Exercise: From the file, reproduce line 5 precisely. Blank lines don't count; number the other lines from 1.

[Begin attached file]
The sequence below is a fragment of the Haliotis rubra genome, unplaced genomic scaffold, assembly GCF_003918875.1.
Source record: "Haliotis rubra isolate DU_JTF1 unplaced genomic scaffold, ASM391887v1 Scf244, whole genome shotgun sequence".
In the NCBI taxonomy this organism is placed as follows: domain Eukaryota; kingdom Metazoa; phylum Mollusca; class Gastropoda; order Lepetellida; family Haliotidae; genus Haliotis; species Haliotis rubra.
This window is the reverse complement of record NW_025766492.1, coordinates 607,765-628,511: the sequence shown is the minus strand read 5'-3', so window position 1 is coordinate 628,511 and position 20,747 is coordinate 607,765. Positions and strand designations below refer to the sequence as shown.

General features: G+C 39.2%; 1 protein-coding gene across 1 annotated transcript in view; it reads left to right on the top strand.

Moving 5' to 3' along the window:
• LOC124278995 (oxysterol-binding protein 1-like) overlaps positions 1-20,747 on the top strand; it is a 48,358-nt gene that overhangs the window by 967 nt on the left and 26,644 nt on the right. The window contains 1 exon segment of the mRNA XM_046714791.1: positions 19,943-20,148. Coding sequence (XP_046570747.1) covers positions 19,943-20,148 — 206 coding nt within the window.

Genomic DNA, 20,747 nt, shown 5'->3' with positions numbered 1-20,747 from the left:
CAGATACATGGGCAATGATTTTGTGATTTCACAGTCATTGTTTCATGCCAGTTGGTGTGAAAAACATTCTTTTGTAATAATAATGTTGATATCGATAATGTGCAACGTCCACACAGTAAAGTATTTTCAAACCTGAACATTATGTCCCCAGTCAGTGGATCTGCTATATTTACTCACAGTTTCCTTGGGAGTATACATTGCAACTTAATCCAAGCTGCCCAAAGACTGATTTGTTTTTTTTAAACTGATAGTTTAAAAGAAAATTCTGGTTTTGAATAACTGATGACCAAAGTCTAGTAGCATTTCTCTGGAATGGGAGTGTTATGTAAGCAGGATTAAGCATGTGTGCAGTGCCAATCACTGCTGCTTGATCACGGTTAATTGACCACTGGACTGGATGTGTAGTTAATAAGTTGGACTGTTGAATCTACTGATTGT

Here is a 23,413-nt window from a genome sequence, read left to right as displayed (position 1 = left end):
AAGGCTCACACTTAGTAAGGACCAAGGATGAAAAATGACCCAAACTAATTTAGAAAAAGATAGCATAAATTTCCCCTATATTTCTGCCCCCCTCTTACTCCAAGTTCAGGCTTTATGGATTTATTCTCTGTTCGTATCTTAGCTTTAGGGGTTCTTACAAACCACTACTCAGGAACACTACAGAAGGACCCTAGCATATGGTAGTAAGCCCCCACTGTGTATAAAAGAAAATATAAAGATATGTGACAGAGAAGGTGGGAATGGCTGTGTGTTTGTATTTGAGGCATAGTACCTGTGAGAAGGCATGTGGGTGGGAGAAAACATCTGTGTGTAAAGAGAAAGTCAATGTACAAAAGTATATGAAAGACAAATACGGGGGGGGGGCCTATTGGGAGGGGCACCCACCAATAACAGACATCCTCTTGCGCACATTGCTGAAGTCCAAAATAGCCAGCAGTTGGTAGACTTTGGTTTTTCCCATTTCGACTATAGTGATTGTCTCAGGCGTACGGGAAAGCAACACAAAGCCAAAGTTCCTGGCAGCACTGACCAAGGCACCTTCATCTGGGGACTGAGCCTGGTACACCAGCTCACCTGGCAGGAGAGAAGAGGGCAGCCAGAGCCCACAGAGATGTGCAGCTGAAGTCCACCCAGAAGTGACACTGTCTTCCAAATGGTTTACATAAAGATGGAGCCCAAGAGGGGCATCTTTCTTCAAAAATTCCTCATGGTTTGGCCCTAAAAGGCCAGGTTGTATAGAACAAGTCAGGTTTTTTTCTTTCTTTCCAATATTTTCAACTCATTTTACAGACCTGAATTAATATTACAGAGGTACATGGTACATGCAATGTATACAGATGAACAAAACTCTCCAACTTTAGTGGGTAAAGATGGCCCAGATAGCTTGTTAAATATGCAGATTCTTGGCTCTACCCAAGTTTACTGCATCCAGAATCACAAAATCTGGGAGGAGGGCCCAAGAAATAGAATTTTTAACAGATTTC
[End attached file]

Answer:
General features: G+C 39.2%; 1 protein-coding gene across 1 annotated transcript in view; it reads left to right on the top strand.